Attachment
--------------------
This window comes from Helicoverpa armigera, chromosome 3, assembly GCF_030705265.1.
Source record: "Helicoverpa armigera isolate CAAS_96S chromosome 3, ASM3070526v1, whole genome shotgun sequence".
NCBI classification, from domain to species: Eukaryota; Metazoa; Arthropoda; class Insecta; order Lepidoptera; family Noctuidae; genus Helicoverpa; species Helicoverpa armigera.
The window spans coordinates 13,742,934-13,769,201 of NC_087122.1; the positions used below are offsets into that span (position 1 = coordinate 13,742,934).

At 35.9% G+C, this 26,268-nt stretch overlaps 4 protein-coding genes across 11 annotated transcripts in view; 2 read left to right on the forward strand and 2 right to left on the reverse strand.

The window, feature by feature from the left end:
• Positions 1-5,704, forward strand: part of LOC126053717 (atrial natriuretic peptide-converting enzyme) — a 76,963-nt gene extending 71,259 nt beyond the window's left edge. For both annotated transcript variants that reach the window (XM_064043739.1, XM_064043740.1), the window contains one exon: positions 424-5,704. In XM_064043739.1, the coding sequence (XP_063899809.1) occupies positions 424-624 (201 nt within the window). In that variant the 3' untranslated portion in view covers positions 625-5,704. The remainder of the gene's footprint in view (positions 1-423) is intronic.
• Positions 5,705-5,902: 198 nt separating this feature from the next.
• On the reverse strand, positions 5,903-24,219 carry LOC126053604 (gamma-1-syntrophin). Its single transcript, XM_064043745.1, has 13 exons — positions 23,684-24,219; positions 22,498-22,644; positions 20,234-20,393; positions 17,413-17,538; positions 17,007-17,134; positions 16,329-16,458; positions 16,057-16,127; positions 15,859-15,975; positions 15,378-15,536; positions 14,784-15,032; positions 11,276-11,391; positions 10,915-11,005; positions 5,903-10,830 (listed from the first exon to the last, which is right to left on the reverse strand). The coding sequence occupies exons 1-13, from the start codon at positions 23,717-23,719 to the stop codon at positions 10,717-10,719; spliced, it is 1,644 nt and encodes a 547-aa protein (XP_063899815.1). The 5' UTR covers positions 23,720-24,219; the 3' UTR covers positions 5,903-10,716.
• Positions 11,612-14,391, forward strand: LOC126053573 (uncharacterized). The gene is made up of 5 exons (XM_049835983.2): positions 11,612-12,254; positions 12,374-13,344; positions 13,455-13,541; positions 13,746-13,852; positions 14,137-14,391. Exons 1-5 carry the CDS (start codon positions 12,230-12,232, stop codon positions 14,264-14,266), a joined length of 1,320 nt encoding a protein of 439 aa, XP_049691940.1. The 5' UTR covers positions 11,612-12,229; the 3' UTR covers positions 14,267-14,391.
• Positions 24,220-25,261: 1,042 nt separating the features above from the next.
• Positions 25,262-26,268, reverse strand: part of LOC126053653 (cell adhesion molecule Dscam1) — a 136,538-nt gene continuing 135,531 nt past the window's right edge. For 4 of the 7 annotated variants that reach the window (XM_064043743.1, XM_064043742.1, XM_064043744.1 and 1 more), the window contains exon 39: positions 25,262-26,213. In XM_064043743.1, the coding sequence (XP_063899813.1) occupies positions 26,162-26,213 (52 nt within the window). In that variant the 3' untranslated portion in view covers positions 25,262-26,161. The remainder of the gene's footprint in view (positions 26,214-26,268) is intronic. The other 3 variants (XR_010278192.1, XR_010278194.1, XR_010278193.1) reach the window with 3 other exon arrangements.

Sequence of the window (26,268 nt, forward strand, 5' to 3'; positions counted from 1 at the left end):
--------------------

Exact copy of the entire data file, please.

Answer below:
This window comes from Helicoverpa armigera, chromosome 3, assembly GCF_030705265.1.
Source record: "Helicoverpa armigera isolate CAAS_96S chromosome 3, ASM3070526v1, whole genome shotgun sequence".
NCBI classification, from domain to species: Eukaryota; Metazoa; Arthropoda; class Insecta; order Lepidoptera; family Noctuidae; genus Helicoverpa; species Helicoverpa armigera.
The window spans coordinates 13,742,934-13,769,201 of NC_087122.1; the positions used below are offsets into that span (position 1 = coordinate 13,742,934).

At 35.9% G+C, this 26,268-nt stretch overlaps 4 protein-coding genes across 11 annotated transcripts in view; 2 read left to right on the forward strand and 2 right to left on the reverse strand.

The window, feature by feature from the left end:
• Positions 1-5,704, forward strand: part of LOC126053717 (atrial natriuretic peptide-converting enzyme) — a 76,963-nt gene extending 71,259 nt beyond the window's left edge. For both annotated transcript variants that reach the window (XM_064043739.1, XM_064043740.1), the window contains one exon: positions 424-5,704. In XM_064043739.1, the coding sequence (XP_063899809.1) occupies positions 424-624 (201 nt within the window). In that variant the 3' untranslated portion in view covers positions 625-5,704. The remainder of the gene's footprint in view (positions 1-423) is intronic.
• Positions 5,705-5,902: 198 nt separating this feature from the next.
• On the reverse strand, positions 5,903-24,219 carry LOC126053604 (gamma-1-syntrophin). Its single transcript, XM_064043745.1, has 13 exons — positions 23,684-24,219; positions 22,498-22,644; positions 20,234-20,393; positions 17,413-17,538; positions 17,007-17,134; positions 16,329-16,458; positions 16,057-16,127; positions 15,859-15,975; positions 15,378-15,536; positions 14,784-15,032; positions 11,276-11,391; positions 10,915-11,005; positions 5,903-10,830 (listed from the first exon to the last, which is right to left on the reverse strand). The coding sequence occupies exons 1-13, from the start codon at positions 23,717-23,719 to the stop codon at positions 10,717-10,719; spliced, it is 1,644 nt and encodes a 547-aa protein (XP_063899815.1). The 5' UTR covers positions 23,720-24,219; the 3' UTR covers positions 5,903-10,716.
• Positions 11,612-14,391, forward strand: LOC126053573 (uncharacterized). The gene is made up of 5 exons (XM_049835983.2): positions 11,612-12,254; positions 12,374-13,344; positions 13,455-13,541; positions 13,746-13,852; positions 14,137-14,391. Exons 1-5 carry the CDS (start codon positions 12,230-12,232, stop codon positions 14,264-14,266), a joined length of 1,320 nt encoding a protein of 439 aa, XP_049691940.1. The 5' UTR covers positions 11,612-12,229; the 3' UTR covers positions 14,267-14,391.
• Positions 24,220-25,261: 1,042 nt separating the features above from the next.
• Positions 25,262-26,268, reverse strand: part of LOC126053653 (cell adhesion molecule Dscam1) — a 136,538-nt gene continuing 135,531 nt past the window's right edge. For 4 of the 7 annotated variants that reach the window (XM_064043743.1, XM_064043742.1, XM_064043744.1 and 1 more), the window contains exon 39: positions 25,262-26,213. In XM_064043743.1, the coding sequence (XP_063899813.1) occupies positions 26,162-26,213 (52 nt within the window). In that variant the 3' untranslated portion in view covers positions 25,262-26,161. The remainder of the gene's footprint in view (positions 26,214-26,268) is intronic. The other 3 variants (XR_010278192.1, XR_010278194.1, XR_010278193.1) reach the window with 3 other exon arrangements.

Sequence of the window (26,268 nt, forward strand, 5' to 3'; positions counted from 1 at the left end):